If you need any greater indication that humans are truly social in nature consider the powerful feelings of doubt and fear you’ll feel when you cut yourself off from others. Even thinking about travelling alone you’re probably thinking that it isn’t something you could ever do. When you leave home on your own you will feel incredibly scared of what you’ll find way out there and whether you’ll be able to handle it. Travelling alone you will repeatedly question pretty much everything about yourself and whether you can even survive, in a basic mental and emotional sense, without continuous close contact with others.

And moving through these cycles of fear and doubt you will learn something- that you can handle it. You cannot only survive but you can thrive. You learn how tough you really are, how little you really need, and with that knowledge of your own inherent indestructibility and with that understanding that life can be great even if you lose everything, you will gain the confidence and courage to actually act on the dangerous insights you accumulate while you travel. Travelling alone not only lets you see what difficult choices you need to make when you return back home, travelling alone lets you know you’re strong enough to risk it all and act on them. Travelling alone makes you both a wiser and a stronger person in a way travelling with others never, ever could.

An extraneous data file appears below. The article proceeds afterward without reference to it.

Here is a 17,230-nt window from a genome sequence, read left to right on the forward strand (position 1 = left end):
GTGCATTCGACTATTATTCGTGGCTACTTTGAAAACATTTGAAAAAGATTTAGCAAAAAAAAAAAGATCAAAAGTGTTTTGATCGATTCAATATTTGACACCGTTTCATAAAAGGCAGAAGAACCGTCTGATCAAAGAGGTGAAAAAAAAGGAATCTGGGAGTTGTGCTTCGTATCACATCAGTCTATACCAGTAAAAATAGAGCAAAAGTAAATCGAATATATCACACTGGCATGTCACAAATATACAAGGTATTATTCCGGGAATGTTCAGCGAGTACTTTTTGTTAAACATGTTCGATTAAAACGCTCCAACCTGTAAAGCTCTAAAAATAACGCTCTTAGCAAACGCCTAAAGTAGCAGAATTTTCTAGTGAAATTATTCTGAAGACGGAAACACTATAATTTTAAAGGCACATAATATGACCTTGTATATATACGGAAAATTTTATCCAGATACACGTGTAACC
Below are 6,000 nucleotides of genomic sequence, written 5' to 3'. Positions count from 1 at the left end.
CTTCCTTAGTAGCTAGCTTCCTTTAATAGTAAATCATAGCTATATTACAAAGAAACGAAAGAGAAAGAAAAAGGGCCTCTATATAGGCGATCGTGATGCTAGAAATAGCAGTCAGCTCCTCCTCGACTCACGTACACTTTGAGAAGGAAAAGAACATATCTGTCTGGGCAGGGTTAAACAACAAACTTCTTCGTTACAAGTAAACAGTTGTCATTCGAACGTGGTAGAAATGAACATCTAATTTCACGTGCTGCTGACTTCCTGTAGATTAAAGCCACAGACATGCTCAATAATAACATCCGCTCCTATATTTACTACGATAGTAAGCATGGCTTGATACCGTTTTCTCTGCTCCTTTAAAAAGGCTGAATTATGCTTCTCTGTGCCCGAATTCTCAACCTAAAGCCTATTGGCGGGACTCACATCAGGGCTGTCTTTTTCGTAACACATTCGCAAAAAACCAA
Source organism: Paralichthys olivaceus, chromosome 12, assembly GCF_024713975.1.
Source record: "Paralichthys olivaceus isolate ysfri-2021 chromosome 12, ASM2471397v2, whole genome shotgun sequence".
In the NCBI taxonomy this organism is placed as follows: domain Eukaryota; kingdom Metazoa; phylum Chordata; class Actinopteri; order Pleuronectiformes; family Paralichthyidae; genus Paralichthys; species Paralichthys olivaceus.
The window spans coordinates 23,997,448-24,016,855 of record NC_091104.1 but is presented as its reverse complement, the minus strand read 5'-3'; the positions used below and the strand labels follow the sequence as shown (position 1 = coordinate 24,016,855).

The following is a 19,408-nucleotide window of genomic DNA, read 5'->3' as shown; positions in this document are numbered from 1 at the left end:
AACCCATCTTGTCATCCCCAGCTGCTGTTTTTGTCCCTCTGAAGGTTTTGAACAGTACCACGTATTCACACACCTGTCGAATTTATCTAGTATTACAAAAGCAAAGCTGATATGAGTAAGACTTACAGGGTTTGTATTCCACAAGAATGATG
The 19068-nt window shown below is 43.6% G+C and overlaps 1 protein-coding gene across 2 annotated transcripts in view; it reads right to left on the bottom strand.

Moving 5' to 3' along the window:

Yes, travelling alone is more difficult than travelling with others, but at times, especially during those times when you don’t know what to do with yourself or your life, travelling alone becomes absolutely necessary.

Why You Should Travel Young

“One’s destination is never a place, but a new way of seeing things.”